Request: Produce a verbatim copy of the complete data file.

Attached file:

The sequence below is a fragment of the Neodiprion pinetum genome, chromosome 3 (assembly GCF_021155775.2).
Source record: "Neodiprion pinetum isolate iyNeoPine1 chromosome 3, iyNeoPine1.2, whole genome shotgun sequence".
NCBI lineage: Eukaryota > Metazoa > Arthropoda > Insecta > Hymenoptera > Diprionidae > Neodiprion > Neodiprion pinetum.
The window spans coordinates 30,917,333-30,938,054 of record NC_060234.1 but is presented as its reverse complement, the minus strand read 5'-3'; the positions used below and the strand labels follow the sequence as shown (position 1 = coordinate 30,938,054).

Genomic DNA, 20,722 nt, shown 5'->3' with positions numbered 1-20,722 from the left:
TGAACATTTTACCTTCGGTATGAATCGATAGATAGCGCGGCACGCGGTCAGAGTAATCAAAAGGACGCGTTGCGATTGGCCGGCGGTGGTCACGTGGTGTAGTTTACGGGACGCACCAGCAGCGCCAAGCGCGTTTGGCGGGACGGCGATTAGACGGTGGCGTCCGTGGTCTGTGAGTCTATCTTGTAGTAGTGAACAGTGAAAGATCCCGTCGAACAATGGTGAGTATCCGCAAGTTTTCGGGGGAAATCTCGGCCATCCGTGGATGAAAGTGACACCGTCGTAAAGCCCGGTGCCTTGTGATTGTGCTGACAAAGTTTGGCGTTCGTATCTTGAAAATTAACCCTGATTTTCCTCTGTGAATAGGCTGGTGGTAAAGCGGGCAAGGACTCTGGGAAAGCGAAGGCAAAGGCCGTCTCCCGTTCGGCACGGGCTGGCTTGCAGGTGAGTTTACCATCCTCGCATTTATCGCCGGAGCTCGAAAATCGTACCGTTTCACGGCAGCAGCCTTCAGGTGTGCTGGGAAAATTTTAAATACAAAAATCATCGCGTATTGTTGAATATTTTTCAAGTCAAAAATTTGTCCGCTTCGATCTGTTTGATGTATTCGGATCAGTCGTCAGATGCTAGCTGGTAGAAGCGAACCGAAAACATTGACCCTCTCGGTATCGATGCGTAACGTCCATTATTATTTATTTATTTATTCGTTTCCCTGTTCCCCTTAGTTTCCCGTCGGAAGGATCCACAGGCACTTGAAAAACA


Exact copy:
The sequence below is a fragment of the Neodiprion pinetum genome, chromosome 3 (assembly GCF_021155775.2).
Source record: "Neodiprion pinetum isolate iyNeoPine1 chromosome 3, iyNeoPine1.2, whole genome shotgun sequence".
NCBI lineage: Eukaryota > Metazoa > Arthropoda > Insecta > Hymenoptera > Diprionidae > Neodiprion > Neodiprion pinetum.
The window spans coordinates 30,917,333-30,938,054 of record NC_060234.1 but is presented as its reverse complement, the minus strand read 5'-3'; the positions used below and the strand labels follow the sequence as shown (position 1 = coordinate 30,938,054).

Genomic DNA, 20,722 nt, shown 5'->3' with positions numbered 1-20,722 from the left:
TGAACATTTTACCTTCGGTATGAATCGATAGATAGCGCGGCACGCGGTCAGAGTAATCAAAAGGACGCGTTGCGATTGGCCGGCGGTGGTCACGTGGTGTAGTTTACGGGACGCACCAGCAGCGCCAAGCGCGTTTGGCGGGACGGCGATTAGACGGTGGCGTCCGTGGTCTGTGAGTCTATCTTGTAGTAGTGAACAGTGAAAGATCCCGTCGAACAATGGTGAGTATCCGCAAGTTTTCGGGGGAAATCTCGGCCATCCGTGGATGAAAGTGACACCGTCGTAAAGCCCGGTGCCTTGTGATTGTGCTGACAAAGTTTGGCGTTCGTATCTTGAAAATTAACCCTGATTTTCCTCTGTGAATAGGCTGGTGGTAAAGCGGGCAAGGACTCTGGGAAAGCGAAGGCAAAGGCCGTCTCCCGTTCGGCACGGGCTGGCTTGCAGGTGAGTTTACCATCCTCGCATTTATCGCCGGAGCTCGAAAATCGTACCGTTTCACGGCAGCAGCCTTCAGGTGTGCTGGGAAAATTTTAAATACAAAAATCATCGCGTATTGTTGAATATTTTTCAAGTCAAAAATTTGTCCGCTTCGATCTGTTTGATGTATTCGGATCAGTCGTCAGATGCTAGCTGGTAGAAGCGAACCGAAAACATTGACCCTCTCGGTATCGATGCGTAACGTCCATTATTATTTATTTATTTATTCGTTTCCCTGTTCCCCTTAGTTTCCCGTCGGAAGGATCCACAGGCACTTGAAAAACA